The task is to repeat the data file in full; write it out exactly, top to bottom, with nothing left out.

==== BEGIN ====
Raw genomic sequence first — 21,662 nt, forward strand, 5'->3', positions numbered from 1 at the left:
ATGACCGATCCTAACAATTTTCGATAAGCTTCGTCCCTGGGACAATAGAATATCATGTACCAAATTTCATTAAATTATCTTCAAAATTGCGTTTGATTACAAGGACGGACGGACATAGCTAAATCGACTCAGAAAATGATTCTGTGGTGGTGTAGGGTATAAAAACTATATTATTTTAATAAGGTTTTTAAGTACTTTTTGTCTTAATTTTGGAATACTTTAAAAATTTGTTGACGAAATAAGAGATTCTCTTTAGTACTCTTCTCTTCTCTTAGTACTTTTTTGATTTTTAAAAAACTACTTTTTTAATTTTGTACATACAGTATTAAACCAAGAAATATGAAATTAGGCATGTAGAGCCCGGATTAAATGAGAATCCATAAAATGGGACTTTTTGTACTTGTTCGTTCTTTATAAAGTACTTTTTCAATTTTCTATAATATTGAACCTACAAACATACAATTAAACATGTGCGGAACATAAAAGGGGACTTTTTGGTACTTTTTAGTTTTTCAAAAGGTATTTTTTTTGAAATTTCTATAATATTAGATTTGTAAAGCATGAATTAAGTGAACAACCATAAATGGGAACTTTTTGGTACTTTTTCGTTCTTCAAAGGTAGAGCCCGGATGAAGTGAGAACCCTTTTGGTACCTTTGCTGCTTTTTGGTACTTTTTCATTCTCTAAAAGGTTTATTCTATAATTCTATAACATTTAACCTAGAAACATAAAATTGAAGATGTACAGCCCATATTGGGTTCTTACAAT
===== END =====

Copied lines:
Raw genomic sequence first — 21,662 nt, forward strand, 5'->3', positions numbered from 1 at the left:
ATGACCGATCCTAACAATTTTCGATAAGCTTCGTCCCTGGGACAATAGAATATCATGTACCAAATTTCATTAAATTATCTTCAAAATTGCGTTTGATTACAAGGACGGACGGACATAGCTAAATCGACTCAGAAAATGATTCTGTGGTGGTGTAGGGTATAAAAACTATATTATTTTAATAAGGTTTTTAAGTACTTTTTGTCTTAATTTTGGAATACTTTAAAAATTTGTTGACGAAATAAGAGATTCTCTTTAGTACTCTTCTCTTCTCTTAGTACTTTTTTGATTTTTAAAAAACTACTTTTTTAATTTTGTACATACAGTATTAAACCAAGAAATATGAAATTAGGCATGTAGAGCCCGGATTAAATGAGAATCCATAAAATGGGACTTTTTGTACTTGTTCGTTCTTTATAAAGTACTTTTTCAATTTTCTATAATATTGAACCTACAAACATACAATTAAACATGTGCGGAACATAAAAGGGGACTTTTTGGTACTTTTTAGTTTTTCAAAAGGTATTTTTTTTGAAATTTCTATAATATTAGATTTGTAAAGCATGAATTAAGTGAACAACCATAAATGGGAACTTTTTGGTACTTTTTCGTTCTTCAAAGGTAGAGCCCGGATGAAGTGAGAACCCTTTTGGTACCTTTGCTGCTTTTTGGTACTTTTTCATTCTCTAAAAGGTTTATTCTATAATTCTATAACATTTAACCTAGAAACATAAAATTGAAGATGTACAGCCCATATTGGGTTCTTACAAT